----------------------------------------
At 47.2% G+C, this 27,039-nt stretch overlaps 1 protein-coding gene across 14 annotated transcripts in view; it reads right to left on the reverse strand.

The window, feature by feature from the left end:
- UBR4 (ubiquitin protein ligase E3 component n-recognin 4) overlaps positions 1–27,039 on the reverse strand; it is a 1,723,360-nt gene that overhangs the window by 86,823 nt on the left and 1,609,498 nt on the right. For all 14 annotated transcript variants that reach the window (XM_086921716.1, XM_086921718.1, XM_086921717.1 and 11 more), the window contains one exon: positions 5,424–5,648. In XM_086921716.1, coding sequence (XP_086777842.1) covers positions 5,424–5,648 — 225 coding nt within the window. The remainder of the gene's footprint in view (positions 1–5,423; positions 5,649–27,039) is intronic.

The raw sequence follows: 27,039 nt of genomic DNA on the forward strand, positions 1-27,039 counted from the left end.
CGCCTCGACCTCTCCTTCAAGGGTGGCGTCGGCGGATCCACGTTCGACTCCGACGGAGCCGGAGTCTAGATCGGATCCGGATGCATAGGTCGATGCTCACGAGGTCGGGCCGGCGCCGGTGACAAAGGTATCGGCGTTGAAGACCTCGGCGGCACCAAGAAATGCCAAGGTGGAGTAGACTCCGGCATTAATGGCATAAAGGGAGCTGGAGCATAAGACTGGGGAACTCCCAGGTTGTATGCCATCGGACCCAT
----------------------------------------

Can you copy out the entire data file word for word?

At 47.2% G+C, this 27,039-nt stretch overlaps 1 protein-coding gene across 14 annotated transcripts in view; it reads right to left on the reverse strand.

The window, feature by feature from the left end:
- UBR4 (ubiquitin protein ligase E3 component n-recognin 4) overlaps positions 1–27,039 on the reverse strand; it is a 1,723,360-nt gene that overhangs the window by 86,823 nt on the left and 1,609,498 nt on the right. For all 14 annotated transcript variants that reach the window (XM_086921716.1, XM_086921718.1, XM_086921717.1 and 11 more), the window contains one exon: positions 5,424–5,648. In XM_086921716.1, coding sequence (XP_086777842.1) covers positions 5,424–5,648 — 225 coding nt within the window. The remainder of the gene's footprint in view (positions 1–5,423; positions 5,649–27,039) is intronic.

The raw sequence follows: 27,039 nt of genomic DNA on the forward strand, positions 1-27,039 counted from the left end.
CGCCTCGACCTCTCCTTCAAGGGTGGCGTCGGCGGATCCACGTTCGACTCCGACGGAGCCGGAGTCTAGATCGGATCCGGATGCATAGGTCGATGCTCACGAGGTCGGGCCGGCGCCGGTGACAAAGGTATCGGCGTTGAAGACCTCGGCGGCACCAAGAAATGCCAAGGTGGAGTAGACTCCGGCATTAATGGCATAAAGGGAGCTGGAGCATAAGACTGGGGAACTCCCAGGTTGTATGCCATCGGACCCAT